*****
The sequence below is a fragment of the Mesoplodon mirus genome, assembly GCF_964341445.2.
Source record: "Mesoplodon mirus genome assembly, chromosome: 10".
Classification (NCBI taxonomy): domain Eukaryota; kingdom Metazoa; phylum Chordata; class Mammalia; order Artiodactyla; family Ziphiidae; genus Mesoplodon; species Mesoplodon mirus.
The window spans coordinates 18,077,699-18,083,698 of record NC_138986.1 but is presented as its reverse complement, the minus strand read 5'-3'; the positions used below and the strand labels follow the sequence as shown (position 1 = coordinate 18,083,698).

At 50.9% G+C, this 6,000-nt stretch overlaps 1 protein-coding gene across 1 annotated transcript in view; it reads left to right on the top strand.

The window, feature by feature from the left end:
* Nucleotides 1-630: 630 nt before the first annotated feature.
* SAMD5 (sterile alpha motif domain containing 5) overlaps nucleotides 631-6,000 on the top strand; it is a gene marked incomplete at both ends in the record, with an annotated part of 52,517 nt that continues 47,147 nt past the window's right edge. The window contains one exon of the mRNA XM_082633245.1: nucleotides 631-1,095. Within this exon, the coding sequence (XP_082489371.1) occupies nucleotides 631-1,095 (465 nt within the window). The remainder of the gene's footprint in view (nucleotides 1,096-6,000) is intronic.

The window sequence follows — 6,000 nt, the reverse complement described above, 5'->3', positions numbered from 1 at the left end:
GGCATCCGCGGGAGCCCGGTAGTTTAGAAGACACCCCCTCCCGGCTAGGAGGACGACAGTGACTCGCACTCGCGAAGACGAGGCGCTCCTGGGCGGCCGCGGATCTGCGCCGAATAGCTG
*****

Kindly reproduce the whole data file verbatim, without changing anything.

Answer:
The sequence below is a fragment of the Mesoplodon mirus genome, assembly GCF_964341445.2.
Source record: "Mesoplodon mirus genome assembly, chromosome: 10".
Classification (NCBI taxonomy): domain Eukaryota; kingdom Metazoa; phylum Chordata; class Mammalia; order Artiodactyla; family Ziphiidae; genus Mesoplodon; species Mesoplodon mirus.
The window spans coordinates 18,077,699-18,083,698 of record NC_138986.1 but is presented as its reverse complement, the minus strand read 5'-3'; the positions used below and the strand labels follow the sequence as shown (position 1 = coordinate 18,083,698).

At 50.9% G+C, this 6,000-nt stretch overlaps 1 protein-coding gene across 1 annotated transcript in view; it reads left to right on the top strand.

The window, feature by feature from the left end:
* Nucleotides 1-630: 630 nt before the first annotated feature.
* SAMD5 (sterile alpha motif domain containing 5) overlaps nucleotides 631-6,000 on the top strand; it is a gene marked incomplete at both ends in the record, with an annotated part of 52,517 nt that continues 47,147 nt past the window's right edge. The window contains one exon of the mRNA XM_082633245.1: nucleotides 631-1,095. Within this exon, the coding sequence (XP_082489371.1) occupies nucleotides 631-1,095 (465 nt within the window). The remainder of the gene's footprint in view (nucleotides 1,096-6,000) is intronic.

The window sequence follows — 6,000 nt, the reverse complement described above, 5'->3', positions numbered from 1 at the left end:
GGCATCCGCGGGAGCCCGGTAGTTTAGAAGACACCCCCTCCCGGCTAGGAGGACGACAGTGACTCGCACTCGCGAAGACGAGGCGCTCCTGGGCGGCCGCGGATCTGCGCCGAATAGCTG